Hospitality Insights: How has the pandemic affected the residential market? What will be the impact on second homes, on rental?
Philip Bacon: Most of the development projects that have kept me busy over the last year have been either mixed-use (hotel and branded residences) or focused on serviced apartments, whether in urban or resort locations. Even before the pandemic, we knew that we could work at home, and the digital nomad was not invented last year. When travelling away from their primary place of residence, many will be looking for place where they can set up their home offices with ease. Some buyers are looking to stay for longer than just a holiday - months rather than weeks, and this will have an effect on the operation of such resort communities. We are also seeing a growth in interest for residential private members clubs, in both urban and resort destinations. The desire to know the people with whom you are sharing your vacation is stronger than ever.
Branded residences have for a long time been a great opportunity for the hospitality industry and this is why they are still finding willing buyers all over the world. It is also why operators not already doing it are quickly moving both into the branded residential space and into the short- and long-term rental market. We are seeing more and more developments that are not focused on the traditional hotel room but offer flexible, residential-style accommodation that can be used by multiple segments at different times of year.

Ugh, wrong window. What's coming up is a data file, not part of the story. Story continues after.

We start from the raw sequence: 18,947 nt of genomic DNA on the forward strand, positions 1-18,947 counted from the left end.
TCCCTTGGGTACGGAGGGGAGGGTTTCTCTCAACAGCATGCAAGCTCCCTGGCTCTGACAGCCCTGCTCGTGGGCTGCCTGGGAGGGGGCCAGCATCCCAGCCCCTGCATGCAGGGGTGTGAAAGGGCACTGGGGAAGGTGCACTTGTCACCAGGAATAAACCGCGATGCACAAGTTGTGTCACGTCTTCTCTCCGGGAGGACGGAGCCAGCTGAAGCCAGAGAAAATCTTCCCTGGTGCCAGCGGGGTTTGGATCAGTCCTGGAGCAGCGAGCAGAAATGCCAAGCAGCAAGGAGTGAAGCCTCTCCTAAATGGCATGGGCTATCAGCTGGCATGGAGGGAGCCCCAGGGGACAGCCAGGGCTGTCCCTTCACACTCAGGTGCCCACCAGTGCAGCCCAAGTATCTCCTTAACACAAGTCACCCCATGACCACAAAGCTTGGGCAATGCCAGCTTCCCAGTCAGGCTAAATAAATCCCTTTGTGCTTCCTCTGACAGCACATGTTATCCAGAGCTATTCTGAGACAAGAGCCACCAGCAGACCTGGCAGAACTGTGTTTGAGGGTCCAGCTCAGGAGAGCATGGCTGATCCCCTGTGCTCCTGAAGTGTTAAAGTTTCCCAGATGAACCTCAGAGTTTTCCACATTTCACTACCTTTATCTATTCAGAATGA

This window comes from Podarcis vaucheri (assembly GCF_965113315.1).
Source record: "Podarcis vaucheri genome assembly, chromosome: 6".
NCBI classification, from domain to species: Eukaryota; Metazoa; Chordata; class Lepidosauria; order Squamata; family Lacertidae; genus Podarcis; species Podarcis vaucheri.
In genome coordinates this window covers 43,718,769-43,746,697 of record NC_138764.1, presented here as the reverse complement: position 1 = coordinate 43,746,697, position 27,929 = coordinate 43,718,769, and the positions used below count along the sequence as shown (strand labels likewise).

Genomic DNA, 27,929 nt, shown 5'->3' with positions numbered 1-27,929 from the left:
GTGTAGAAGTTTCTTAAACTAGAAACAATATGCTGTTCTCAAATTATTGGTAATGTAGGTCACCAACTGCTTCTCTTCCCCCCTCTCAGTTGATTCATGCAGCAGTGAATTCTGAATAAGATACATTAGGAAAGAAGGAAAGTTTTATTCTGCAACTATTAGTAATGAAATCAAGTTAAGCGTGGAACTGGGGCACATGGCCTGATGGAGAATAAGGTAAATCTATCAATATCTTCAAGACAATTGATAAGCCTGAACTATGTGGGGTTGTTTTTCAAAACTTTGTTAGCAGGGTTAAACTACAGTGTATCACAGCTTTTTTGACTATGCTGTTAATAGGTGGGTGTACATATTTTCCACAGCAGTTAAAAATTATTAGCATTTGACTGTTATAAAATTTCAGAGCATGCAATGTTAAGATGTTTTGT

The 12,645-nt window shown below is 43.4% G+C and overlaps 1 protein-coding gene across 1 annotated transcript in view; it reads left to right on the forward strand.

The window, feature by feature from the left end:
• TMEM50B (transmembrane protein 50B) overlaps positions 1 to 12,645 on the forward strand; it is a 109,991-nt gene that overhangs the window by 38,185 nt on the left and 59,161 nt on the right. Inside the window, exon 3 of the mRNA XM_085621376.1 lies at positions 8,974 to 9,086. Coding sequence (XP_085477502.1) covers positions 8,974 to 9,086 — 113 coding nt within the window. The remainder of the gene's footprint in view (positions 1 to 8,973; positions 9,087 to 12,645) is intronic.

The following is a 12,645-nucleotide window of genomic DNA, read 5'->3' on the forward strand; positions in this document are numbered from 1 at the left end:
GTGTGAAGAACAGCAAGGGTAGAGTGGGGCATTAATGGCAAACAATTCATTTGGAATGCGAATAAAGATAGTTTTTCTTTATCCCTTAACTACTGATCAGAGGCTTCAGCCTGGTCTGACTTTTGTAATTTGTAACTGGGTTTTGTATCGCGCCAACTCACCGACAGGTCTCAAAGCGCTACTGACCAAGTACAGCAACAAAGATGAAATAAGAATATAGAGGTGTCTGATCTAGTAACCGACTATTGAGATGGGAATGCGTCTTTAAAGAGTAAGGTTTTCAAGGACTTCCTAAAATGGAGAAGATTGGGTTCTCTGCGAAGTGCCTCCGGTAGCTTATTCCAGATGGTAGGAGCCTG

Hospitality Insights: Now Brexit has happened, what are your expectations for the second home market in destinations that were attracting British buyers?
Philip Bacon: The long-established desire of the large parts of the population of Northern Europe, including the UK, to own property in Southern Europe is still clear. The demographics of an ageing population in many countries will ensure that the level of demand will stay strong. My experience of the second home market over the last 27 years is that people who want to buy one will always find a way to do so. The consequences of Brexit may have an impact on price and therefore on affordability, but in the end the rules of supply and demand never change. The need to obtain a visa is probably not a major obstacle and simply means that buyers are treated just like any other non-EU resident.